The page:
[CQ-Contest] FO8DX Story (Loooong)

W1HIJCW at aol.com W1HIJCW at aol.com
Mon Jun 4 02:20:26 EDT 2001

     Mai Moana Island, Bora Bora  OC067
     W1HIJ, Op

WOW! What a great experience! At the end of November of last year, I had been
to Mai Moana Island, the home of Stan Wisniewski, FO5IW (and a "bed and
breakfast" resort) for two weeks and operated as FO0SCH. Conversations at
that time led to my decision to come back 6 months later and do the WPX/CW
contest from here. Stan graciously offered the use of his "club" call, FO8DX,
which as it happens was the only FO8 call active in the contest.

Mai Moana is a small island, a "motu", in the lagoon of Bora Bora. The island
and its lagoon are approximately 150 miles northwest of Tahiti. The motu
itself is some 250 meters long and about 100 meters wide. To get a different
perpsective, one can walk the circumference of the motu in about 5 minutes at
a leisurely pace. For those interested in more details, you can read the
report on my first trip here which was posted on the contesting.com site in
November/December of 2000.

This was also my very first experience of doing a contest from a location
other than my "home" territory. Therefore, I was more than a little anxious
about how it would all work out. That's another subject and one I'll deal
with at a later time. But in summary, doing a contest from Mai Moana is
probably the easiest way one can get one's feet wet, so to speak. Stan is a
superb host, the accommodations are all one could hope for, the food is
superb and the support and understanding of a contester's needs are complete.
Whatever little success I had is due in large measure to Stan, his wife and
daughter, Anais.

So after some (but not enough, there's never enough of course) planning I set
off from LA with a scheduled arrival on the Monday afternoon before the
contest. The site has a classic 3 element trap tribander mounted on a short
tower itself mounted out in the lagoon with some 65 feet of feedline
connecting to the shack, a building dedicated entirely to radio and set back
some 30 feet from the high tide line.

During my last trip here I had missed having a good low band (80 and 40)
antenna, so I brought along a Butternut HF2V vertical this time. It was
installed some 75 feet away from the tribander and the supporting pipe was
driven about 2 feet into the coral sand. At high tide the antenna was
surrounded by at least 30 or 40 feet of salt water on the side closest to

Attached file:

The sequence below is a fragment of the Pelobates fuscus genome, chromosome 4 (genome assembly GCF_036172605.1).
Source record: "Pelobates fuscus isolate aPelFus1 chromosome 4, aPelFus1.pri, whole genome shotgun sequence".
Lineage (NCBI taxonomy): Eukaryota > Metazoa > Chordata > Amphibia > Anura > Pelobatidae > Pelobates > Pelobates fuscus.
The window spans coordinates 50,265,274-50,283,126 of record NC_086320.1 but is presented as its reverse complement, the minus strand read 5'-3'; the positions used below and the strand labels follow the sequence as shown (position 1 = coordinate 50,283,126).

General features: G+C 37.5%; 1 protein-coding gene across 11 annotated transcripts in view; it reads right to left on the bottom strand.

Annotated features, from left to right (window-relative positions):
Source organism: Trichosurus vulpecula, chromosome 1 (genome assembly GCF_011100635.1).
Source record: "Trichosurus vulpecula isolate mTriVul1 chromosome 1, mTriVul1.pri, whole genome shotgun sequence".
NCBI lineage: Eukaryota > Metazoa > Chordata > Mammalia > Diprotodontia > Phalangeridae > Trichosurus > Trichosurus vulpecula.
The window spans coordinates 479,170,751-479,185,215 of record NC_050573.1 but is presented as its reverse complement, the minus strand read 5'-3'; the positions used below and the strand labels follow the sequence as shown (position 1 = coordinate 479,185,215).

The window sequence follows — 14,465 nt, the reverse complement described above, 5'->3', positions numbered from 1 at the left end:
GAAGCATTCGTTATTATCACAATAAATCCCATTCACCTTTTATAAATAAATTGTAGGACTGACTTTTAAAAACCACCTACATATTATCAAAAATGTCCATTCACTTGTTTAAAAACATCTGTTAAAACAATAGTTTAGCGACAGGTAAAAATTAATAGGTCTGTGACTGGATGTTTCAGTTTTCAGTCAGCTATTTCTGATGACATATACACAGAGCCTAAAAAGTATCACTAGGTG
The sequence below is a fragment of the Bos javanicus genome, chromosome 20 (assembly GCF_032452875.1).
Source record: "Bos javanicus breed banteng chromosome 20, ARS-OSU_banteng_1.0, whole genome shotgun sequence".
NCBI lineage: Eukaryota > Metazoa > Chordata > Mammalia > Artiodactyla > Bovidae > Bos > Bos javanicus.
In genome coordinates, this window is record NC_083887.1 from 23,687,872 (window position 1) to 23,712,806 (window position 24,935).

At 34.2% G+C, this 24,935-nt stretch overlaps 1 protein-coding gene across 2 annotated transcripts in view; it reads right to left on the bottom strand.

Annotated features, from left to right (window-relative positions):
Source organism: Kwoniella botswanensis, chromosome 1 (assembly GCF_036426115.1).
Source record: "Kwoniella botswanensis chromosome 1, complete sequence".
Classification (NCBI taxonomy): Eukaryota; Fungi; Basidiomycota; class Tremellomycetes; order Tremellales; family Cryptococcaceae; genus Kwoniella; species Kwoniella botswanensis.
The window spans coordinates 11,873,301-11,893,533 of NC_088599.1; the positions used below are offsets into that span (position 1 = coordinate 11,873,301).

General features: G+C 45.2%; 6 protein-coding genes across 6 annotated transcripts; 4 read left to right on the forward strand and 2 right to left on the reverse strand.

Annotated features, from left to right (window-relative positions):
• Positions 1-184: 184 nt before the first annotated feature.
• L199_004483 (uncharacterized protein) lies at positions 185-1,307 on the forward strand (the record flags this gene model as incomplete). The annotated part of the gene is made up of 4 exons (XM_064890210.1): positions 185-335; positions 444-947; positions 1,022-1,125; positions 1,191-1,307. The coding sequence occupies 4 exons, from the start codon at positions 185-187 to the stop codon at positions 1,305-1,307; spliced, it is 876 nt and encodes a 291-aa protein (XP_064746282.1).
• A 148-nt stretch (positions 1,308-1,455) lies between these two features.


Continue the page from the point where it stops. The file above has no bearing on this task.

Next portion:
shore and distances of up to several hundred yards in other directions. There
was a clear shot over salt water from south clockwise through east. The only
drawback was that the feedline was 150 feet long and in the interests of
minimizing weight, it was RG8X.

I carried (as I had 6 months before) my FT990 transceiver and a laptop
computer. (The computer was graciously loaned by Dale Piedfort, KB7UB a
co-worker at HRO in Anaheim).

Setup was a piece of cake. The HF2V went up on Tuesday morning and tuning was
perfect, simply following the directions from Butternut. It came in at about
1.2 to 1 centered at 3525 and was completely flat over the entire 40 meter
band, so I didn't even have to use the 990's internal tuner. Salt water
grounds are the only way to go!!  :>)

After checking various results for several past years I settled on the goal
of winning the continent of Oceania, SOABLP. That would mean something on the
order of 1300 to 1400 QSO's and around 500 multipliers. It appeared doable,
although the big question in my mind was off times, which in fact would loom
much larger later. When I was on the island in November, almost all the
operating was done on 20 meter CW at night and while I was confident of the
path to Europe after dark, I didn't really know what to expect of other times
and especially of 40 and 80.

So, first the basic numbers:

Band    QSO's
80      45      TOTAL TIME =  32 Hours
40      277     TOTAL MULTS = 478
20      102
15      465
10      456

TOTAL       1345

     RAW SCORE = 2,286,274  (3.56 points per Q, not much in the
                            way of 1 pointers out here!!)

The contest starts here at 2 PM local time on Friday, not the best beginning
time since the D and E layer absorption is very high. But following tradition
of starting as high as possible (and with decent flux and geomagnetic
numbers) I hit 10 meters starting right at 1400 local.

                           FO8DX Rate Sheet WPX/CW 2001

   HOUR   80CW    40CW    20CW    15CW    10CW    TOTAL   ACCUM
   ----  ------  ------  ------  ------  ------   -----   -----
     0       0       0       0      22      10      32      32
     1       0       0       0      28      12      40      72

AAARGH! There I was, 2 hours into the contest and only 72 Q's! This was going
to be a long weekend! Of course I expected a slow start, but not that slow.

     2       0       0       0      17      38      55     127
     3       0       0       0      55      14      69     196

The next two hours weren't much better, but at least there was some

     4       0       0       0      22       0      22     218

Most of this hour was taken off having some dinner. (Even contesters must eat
and dinner was a superb big plate of pasta with a great home made tomato and
prosciutto sauce.)

     5       0       0       0      52       0      52     270

At the end of the 05Z hour, the rate, mediocre though it was was getting
pretty hard to maintain, so I went up to 20 which in the past had been an
easy pileup generator for here.

     6       0       0      45       0       0      45     315

HA! not during contest time. Just too much competition from the stations who
were half the distance from Europe that I was. FYI, the path that TRLog shows
for central Europe from here is about 10,500 miles and the bearings are
almost the same as from Southern California. I had mental images of my signal
being stopped cold in the ionosphere by the newly launched signals from
California and points east.  :>) So off to the low bands at only around 9 PM
local, much earlier than I planned or expected. Will the vertical play?

     7       6      34       8       0       0      48     363